Sexual Health and Safer Sex
- There are many benefits to promoting your sexual health that range from increased pleasure to a reduced risk of getting a sexually transmitted infection
- Sexuality is complex and is influenced by a variety of factors that include biological, psychological, social, economic, political, cultural, legal, historical and religious factors
- There are numerous ways to reduce the risk of getting or spreading a sexually transmitted infection that include using condoms, negotiating sexual activities, getting tested, and limiting your number of sexual partners.
- Using condoms properly and regularly is the only form of contraception that also reduces the risk of getting or spreading a sexually transmitted infection
- Being well informed is vital to promoting your sexual health; therefore, consult reliable sources of information.
Promoting your sexual health is one of the most important things you can do to enhance and maintain your overall health.
This section of our website provides basic information on sexual health and sexuality. For additional information you can follow the links as well as consult the "For Those Who Want to Know More" section below.
Sexuality is complex. Therefore, it is understandable that there is no agreed upon definition of the term. None-the-less, the World Health Organization has provided a working definition for sexuality.
The WHO’s working definition states that:
"Sexuality is a central aspect of being human throughout life and encompasses:
Sexuality is experienced and expressed in:
While sexuality can include all of these dimensions, not all of them are always experienced or expressed.
Sexuality is influenced by the interaction of:
- and spiritual factors"
As with the definition of sexuality, there is no agreed upon definition of sexual health. However, one good definition comes from the United States Department of Health and Human Services. It states that:
"Sexual health is a state of well-being in relation to sexuality across the life span that involves physical, emotional, mental, social, and spiritual dimensions. Sexual health is an intrinsic element of human health and is based on a positive, equitable, and respectful approach to sexuality, relationships, and reproduction, that is free of coercion, fear, discrimination, stigma, shame, and violence. It includes: the ability to understand the benefits, risks, and responsibilities of sexual behavior; the prevention and care of disease and other adverse outcomes; and the possibility of fulfilling sexual relationships. Sexual health is impacted by socioeconomic and cultural contexts—including policies, practices, and services—that support healthy outcomes for individuals, families, and their communities."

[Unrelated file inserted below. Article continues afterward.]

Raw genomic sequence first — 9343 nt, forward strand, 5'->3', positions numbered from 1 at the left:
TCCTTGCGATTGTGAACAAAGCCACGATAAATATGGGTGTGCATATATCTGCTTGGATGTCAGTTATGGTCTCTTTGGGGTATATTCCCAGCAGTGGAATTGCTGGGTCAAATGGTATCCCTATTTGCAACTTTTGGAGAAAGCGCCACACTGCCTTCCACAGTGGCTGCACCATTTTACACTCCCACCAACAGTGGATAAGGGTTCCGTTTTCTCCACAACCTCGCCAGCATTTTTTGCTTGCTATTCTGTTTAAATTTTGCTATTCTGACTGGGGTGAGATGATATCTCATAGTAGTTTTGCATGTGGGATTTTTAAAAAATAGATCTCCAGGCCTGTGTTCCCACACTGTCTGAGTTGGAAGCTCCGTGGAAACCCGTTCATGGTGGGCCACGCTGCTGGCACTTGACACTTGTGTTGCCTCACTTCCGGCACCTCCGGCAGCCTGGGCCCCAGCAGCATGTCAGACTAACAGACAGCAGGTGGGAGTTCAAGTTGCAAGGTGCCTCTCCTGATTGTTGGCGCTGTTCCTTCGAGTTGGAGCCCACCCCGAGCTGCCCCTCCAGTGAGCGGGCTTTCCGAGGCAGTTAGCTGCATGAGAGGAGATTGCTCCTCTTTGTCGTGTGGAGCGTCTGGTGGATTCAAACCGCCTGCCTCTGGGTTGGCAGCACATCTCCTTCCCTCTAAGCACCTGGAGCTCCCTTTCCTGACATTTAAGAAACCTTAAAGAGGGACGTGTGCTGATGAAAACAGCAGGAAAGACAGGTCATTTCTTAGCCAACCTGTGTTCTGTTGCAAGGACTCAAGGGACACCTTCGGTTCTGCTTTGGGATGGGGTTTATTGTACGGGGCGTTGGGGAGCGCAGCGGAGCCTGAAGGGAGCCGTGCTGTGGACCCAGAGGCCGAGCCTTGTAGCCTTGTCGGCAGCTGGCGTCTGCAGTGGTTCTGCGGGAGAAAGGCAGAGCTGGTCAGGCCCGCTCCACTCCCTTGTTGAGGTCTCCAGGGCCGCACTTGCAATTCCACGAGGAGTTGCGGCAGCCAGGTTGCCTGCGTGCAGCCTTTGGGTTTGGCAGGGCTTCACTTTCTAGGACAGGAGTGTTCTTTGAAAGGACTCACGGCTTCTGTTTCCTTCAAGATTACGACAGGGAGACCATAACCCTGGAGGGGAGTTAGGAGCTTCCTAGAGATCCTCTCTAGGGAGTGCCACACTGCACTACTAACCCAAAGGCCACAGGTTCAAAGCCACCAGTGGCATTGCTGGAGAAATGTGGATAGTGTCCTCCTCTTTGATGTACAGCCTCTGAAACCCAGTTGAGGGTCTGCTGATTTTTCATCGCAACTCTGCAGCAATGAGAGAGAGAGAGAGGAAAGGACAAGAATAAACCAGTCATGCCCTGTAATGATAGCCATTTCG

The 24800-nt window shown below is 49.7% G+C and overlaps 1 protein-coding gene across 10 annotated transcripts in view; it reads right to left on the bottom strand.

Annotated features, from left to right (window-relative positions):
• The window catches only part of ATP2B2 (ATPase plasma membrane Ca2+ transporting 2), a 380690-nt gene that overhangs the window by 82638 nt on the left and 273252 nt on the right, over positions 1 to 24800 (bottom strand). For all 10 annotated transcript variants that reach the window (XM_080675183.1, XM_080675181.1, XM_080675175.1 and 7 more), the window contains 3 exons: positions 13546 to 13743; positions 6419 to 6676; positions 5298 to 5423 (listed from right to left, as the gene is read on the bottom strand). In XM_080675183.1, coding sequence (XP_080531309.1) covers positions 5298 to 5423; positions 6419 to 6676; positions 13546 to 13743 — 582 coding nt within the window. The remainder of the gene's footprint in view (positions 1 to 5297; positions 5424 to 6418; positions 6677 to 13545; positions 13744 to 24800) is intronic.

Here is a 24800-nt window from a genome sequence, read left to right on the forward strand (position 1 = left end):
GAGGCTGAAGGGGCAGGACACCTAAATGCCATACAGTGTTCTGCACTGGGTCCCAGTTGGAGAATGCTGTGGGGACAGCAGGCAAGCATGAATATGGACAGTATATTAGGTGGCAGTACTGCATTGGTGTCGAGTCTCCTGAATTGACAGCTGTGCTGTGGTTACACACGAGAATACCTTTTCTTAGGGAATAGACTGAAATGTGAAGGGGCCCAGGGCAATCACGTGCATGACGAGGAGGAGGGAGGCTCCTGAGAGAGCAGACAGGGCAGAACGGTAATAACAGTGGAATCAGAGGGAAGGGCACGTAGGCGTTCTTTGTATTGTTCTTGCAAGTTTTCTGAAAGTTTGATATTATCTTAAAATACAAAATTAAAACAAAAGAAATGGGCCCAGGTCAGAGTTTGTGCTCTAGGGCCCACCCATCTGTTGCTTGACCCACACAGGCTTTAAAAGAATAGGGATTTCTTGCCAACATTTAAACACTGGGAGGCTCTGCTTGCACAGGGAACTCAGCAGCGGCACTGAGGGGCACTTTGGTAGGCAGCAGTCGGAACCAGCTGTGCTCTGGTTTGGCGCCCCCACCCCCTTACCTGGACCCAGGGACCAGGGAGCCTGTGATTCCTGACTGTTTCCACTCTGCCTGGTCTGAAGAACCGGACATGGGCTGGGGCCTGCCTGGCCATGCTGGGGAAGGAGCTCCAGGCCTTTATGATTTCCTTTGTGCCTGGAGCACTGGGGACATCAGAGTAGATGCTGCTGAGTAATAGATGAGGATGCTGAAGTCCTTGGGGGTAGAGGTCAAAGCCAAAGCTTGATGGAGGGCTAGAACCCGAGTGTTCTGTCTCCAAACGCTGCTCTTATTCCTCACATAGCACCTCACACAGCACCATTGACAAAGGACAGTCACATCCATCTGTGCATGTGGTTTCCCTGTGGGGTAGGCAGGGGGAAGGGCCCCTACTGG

Enhancing ones sexual health and expressing ones sexuality in a healthful way is associated with a number of benefits. These include:
- Positive and fulfilling sexual relationships
- Satisfying sexual experiences
- Enhanced self-esteem
- Reduced risk of getting or spreading a sexually transmitted infection
- Reduced risk of an unplanned pregnancy
- Reduced risk of mental health problems related to sexual behaviour, such as excessive guilt, shame or anxiety
- Greater peace of mind
- Enhanced quality of life
The term “safer sex” is familiar to most people. However, if asked to list safer sex practices, many would be hard-pressed to come up with more than five. We have determined that there are at least 16 ways to reduce the chance of getting or spreading a sexually transmitted infection (STI). Getting an STI can negatively affect a person’s health, and change a person’s life. Protect your health by adopting safer sex practices.
- Enjoy solo activities
- Use a barrier (e.g. condom)
- Negotiate sexual activity with your partner(s)
- Properly disinfect shared sex toys
- Participate in activities where body fluids are not shared
- Avoid contact with another person’s sores
- Limit the number of sexual partners
- Share relevant information with each other about sexual history and STI status
- Avoid sex under the influence of an amount of alcohol or drugs that would interfere with decision-making or sticking with decisions you have made about sexual activity
- Get tested for STIs
- Get vaccinated against STIs
- Inform your previous partners if you discover you have an STI
- Treat an STI
- Become informed about healthy sexuality, safer sex and STIs
- Adopt positive attitudes towards safer sex